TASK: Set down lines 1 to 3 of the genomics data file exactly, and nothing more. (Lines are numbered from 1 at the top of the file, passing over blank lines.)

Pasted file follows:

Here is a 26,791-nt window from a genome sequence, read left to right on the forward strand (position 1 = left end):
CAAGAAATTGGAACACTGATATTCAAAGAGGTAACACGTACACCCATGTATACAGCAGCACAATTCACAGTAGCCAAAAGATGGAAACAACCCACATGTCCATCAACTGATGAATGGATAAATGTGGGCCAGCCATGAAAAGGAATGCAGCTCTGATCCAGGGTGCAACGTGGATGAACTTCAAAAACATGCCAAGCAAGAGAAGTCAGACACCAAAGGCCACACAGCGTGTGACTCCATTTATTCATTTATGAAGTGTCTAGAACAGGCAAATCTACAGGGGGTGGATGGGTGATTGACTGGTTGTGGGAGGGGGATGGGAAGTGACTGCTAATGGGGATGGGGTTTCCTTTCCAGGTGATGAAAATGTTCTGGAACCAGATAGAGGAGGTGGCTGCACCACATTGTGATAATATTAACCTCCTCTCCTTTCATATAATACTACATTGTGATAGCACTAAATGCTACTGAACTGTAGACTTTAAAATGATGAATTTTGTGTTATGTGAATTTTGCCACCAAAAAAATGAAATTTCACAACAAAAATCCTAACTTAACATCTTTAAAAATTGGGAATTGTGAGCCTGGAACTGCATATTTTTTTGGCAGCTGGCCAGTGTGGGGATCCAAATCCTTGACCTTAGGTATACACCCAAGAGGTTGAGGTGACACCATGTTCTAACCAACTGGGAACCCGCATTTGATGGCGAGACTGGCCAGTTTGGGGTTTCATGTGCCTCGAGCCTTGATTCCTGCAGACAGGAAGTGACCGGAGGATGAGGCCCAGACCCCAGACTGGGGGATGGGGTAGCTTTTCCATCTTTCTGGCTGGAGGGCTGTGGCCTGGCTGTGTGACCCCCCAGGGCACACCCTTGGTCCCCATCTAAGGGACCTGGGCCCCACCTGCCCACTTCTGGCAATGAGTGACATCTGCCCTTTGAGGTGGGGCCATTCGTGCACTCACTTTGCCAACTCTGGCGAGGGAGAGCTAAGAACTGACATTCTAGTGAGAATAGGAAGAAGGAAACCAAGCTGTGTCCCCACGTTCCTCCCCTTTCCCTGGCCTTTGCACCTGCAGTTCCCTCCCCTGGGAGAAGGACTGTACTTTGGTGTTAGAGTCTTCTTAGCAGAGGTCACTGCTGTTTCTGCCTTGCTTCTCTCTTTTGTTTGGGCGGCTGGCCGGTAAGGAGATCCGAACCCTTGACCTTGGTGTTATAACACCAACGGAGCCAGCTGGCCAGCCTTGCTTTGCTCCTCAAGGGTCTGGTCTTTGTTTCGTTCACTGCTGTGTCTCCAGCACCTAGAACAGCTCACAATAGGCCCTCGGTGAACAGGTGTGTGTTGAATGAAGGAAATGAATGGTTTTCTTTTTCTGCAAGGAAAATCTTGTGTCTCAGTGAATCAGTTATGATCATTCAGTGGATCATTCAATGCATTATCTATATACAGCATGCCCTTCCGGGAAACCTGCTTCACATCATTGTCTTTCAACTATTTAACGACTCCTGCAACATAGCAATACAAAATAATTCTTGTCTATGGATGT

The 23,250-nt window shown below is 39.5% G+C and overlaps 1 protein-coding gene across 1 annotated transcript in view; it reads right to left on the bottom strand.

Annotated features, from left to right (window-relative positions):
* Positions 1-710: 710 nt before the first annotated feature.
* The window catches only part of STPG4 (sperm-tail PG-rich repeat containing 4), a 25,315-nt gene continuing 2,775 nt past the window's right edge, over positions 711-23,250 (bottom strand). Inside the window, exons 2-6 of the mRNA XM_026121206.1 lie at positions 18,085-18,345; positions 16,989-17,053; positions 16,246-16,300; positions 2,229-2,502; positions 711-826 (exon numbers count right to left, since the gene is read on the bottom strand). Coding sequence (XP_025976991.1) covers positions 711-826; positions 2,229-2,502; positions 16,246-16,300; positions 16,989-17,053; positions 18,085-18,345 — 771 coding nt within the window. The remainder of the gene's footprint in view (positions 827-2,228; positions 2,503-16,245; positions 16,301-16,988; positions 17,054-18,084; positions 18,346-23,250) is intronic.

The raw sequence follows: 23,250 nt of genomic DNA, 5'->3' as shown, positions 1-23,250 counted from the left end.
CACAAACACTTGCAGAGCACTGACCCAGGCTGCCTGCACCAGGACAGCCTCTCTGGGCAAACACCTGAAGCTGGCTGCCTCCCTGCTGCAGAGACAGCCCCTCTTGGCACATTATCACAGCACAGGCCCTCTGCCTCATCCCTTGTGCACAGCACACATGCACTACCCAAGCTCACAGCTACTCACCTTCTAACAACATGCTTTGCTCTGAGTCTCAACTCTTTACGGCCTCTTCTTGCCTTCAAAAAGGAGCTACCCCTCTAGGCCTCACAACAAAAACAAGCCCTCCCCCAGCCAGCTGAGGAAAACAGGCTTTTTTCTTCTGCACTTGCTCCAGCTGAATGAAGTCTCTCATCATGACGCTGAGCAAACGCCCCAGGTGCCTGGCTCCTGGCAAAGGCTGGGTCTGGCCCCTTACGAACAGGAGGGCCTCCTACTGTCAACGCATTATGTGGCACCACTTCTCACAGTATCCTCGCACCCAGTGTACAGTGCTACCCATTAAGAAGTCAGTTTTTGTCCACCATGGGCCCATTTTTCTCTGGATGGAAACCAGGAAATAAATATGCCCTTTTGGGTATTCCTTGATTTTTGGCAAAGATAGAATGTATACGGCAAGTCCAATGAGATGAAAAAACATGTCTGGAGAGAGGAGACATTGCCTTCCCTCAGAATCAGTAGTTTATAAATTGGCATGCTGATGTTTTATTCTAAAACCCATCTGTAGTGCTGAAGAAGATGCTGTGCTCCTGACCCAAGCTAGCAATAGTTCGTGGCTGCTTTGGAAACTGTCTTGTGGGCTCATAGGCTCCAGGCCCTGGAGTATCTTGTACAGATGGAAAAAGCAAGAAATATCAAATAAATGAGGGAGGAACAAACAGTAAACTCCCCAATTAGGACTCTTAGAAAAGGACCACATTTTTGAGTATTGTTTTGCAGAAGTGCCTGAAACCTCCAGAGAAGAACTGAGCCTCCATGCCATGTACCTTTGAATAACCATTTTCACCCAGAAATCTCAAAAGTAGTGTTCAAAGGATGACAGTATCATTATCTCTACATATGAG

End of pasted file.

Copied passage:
Here is a 26,791-nt window from a genome sequence, read left to right on the forward strand (position 1 = left end):
CAAGAAATTGGAACACTGATATTCAAAGAGGTAACACGTACACCCATGTATACAGCAGCACAATTCACAGTAGCCAAAAGATGGAAACAACCCACATGTCCATCAACTGATGAATGGATAAATGTGGGCCAGCCATGAAAAGGAATGCAGCTCTGATCCAGGGTGCAACGTGGATGAACTTCAAAAACATGCCAAGCAAGAGAAGTCAGACACCAAAGGCCACACAGCGTGTGACTCCATTTATTCATTTATGAAGTGTCTAGAACAGGCAAATCTACAGGGGGTGGATGGGTGATTGACTGGTTGTGGGAGGGGGATGGGAAGTGACTGCTAATGGGGATGGGGTTTCCTTTCCAGGTGATGAAAATGTTCTGGAACCAGATAGAGGAGGTGGCTGCACCACATTGTGATAATATTAACCTCCTCTCCTTTCATATAATACTACATTGTGATAGCACTAAATGCTACTGAACTGTAGACTTTAAAATGATGAATTTTGTGTTATGTGAATTTTGCCACCAAAAAAATGAAATTTCACAACAAAAATCCTAACTTAACATCTTTAAAAATTGGGAATTGTGAGCCTGGAACTGCATATTTTTTTGGCAGCTGGCCAGTGTGGGGATCCAAATCCTTGACCTTAGGTATACACCCAAGAGGTTGAGGTGACACCATGTTCTAACCAACTGGGAACCCGCATTTGATGGCGAGACTGGCCAGTTTGGGGTTTCATGTGCCTCGAGCCTTGATTCCTGCAGACAGGAAGTGACCGGAGGATGAGGCCCAGACCCCAGACTGGGGGATGGGGTAGCTTTTCCATCTTTCTGGCTGGAGGGCTGTGGCCTGGCTGTGTGACCCCCCAGGGCACACCCTTGGTCCCCATCTAAGGGACCTGGGCCCCACCTGCCCACTTCTGGCAATGAGTGACATCTGCCCTTTGAGGTGGGGCCATTCGTGCACTCACTTTGCCAACTCTGGCGAGGGAGAGCTAAGAACTGACATTCTAGTGAGAATAGGAAGAAGGAAACCAAGCTGTGTCCCCACGTTCCTCCCCTTTCCCTGGCCTTTGCACCTGCAGTTCCCTCCCCTGGGAGAAGGACTGTACTTTGGTGTTAGAGTCTTCTTAGCAGAGGTCACTGCTGTTTCTGCCTTGCTTCTCTCTTTTGTTTGGGCGGCTGGCCGGTAAGGAGATCCGAACCCTTGACCTTGGTGTTATAACACCAACGGAGCCAGCTGGCCAGCCTTGCTTTGCTCCTCAAGGGTCTGGTCTTTGTTTCGTTCACTGCTGTGTCTCCAGCACCTAGAACAGCTCACAATAGGCCCTCGGTGAACAGGTGTGTGTTGAATGAAGGAAATGAATGGTTTTCTTTTTCTGCAAGGAAAATCTTGTGTCTCAGTGAATCAGTTATGATCATTCAGTGGATCATTCAATGCATTATCTATATACAGCATGCCCTTCCGGGAAACCTGCTTCACATCATTGTCTTTCAACTATTTAACGACTCCTGCAACATAGCAATACAAAATAATTCTTGTCTATGGATGT

The 23,250-nt window shown below is 39.5% G+C and overlaps 1 protein-coding gene across 1 annotated transcript in view; it reads right to left on the bottom strand.